The British monarchy is a racist, colonial institution. It is a relic of the British Empire, and it shouldn't exist. But, sadly, here we are in this chamber discussing a motion to congratulate yet another monarch on whatever anniversary it is now.
We are in a moment in history when millions of people are marching to make black lives matter. Statues of slave owners are being torn down, and attempts to decolonise the systems are gathering pace. But these motions serve as a painful reminder to people of colour like me, who migrated here from a place that was colonised, ravaged and looted by this very British Empire. It is another of too many brutal reminders to First Nations people here in this country who live, to this day, in colonial Australia that not only is colonialism is alive and well but that its institutions are still celebrated and cherished here.
The British Crown sits on massive amounts of wealth that are the direct result of the theft of resources from colonised territories, the slave trade and occupation. The imperial colonisers ruthlessly extracted natural resources from the colonised countries to fill their coffers and feed their power and greed. This extractive, capitalist relationship is always predicated on taking more and more. In South Asia, where I come from, it was primarily the taking of resources; in Australia, it was the bloody possession of land and culture. Colonialism is not something of the past—something that is no longer relevant. The deep depravity of what was wrought may never be repaired. In many ways, colonialism has been merely transformed into the extractive and exploitative global corporations that control vast swathes of the world. You just have to look at the unabated extraction of coal and gas from sovereign land in this country.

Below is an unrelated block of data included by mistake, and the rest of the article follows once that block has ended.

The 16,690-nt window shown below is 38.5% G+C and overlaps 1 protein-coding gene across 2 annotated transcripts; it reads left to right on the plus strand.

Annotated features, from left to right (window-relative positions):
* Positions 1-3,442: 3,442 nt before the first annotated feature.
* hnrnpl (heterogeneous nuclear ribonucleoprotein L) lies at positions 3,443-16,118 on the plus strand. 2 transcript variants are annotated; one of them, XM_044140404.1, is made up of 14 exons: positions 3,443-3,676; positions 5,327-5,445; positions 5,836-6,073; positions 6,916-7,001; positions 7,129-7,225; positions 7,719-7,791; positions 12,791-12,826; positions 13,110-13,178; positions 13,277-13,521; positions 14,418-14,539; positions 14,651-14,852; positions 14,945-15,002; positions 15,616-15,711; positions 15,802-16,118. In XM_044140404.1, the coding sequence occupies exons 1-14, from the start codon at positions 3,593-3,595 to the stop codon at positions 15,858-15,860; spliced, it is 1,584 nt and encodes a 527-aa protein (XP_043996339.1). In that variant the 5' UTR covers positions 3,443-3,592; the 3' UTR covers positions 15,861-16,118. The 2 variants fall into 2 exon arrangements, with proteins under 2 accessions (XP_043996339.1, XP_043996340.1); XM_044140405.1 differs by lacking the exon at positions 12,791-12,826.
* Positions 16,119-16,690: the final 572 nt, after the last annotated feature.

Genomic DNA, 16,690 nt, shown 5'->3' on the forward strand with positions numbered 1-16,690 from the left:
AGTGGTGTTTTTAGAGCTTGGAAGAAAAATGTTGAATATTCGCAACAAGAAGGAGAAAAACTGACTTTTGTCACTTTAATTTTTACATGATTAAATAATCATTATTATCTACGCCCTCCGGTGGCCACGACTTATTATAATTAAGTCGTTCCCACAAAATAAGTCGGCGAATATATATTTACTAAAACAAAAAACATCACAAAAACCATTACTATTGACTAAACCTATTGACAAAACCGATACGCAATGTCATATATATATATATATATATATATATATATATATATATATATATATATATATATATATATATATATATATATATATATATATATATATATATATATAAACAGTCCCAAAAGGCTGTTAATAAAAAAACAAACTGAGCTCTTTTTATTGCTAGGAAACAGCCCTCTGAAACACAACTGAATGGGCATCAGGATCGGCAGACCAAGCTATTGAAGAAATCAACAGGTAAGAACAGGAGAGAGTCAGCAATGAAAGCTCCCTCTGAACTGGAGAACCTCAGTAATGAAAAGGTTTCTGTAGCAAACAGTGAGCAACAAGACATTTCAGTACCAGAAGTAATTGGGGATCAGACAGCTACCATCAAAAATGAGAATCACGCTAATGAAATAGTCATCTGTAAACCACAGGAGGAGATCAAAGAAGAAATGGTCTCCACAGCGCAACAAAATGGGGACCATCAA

There is nothing to celebrate here. The terrible legacies of colonial rule here and everywhere cannot be ignored. Almost all the territories occupied by British colonialists suffer to this day from underdevelopment, corruption, malnutrition, hunger and conflict introduced by the coloniser. I think of places like Palestine and Kashmir, where British colonialists created arbitrary borders and where to this day there is immense suffering. Generations of Kashmiris and Palestinians have grown up without the most basic of human rights: to live and to live in peace. They have known nothing but the conflict introduced by the British. There is nothing to celebrate here.
Make no mistake: motions congratulating the British royals moved in parliaments like ours are a celebration of centuries of systemic racism and exploitation by the British Empire. I, for one, will not stand for it. There is nothing to celebrate here.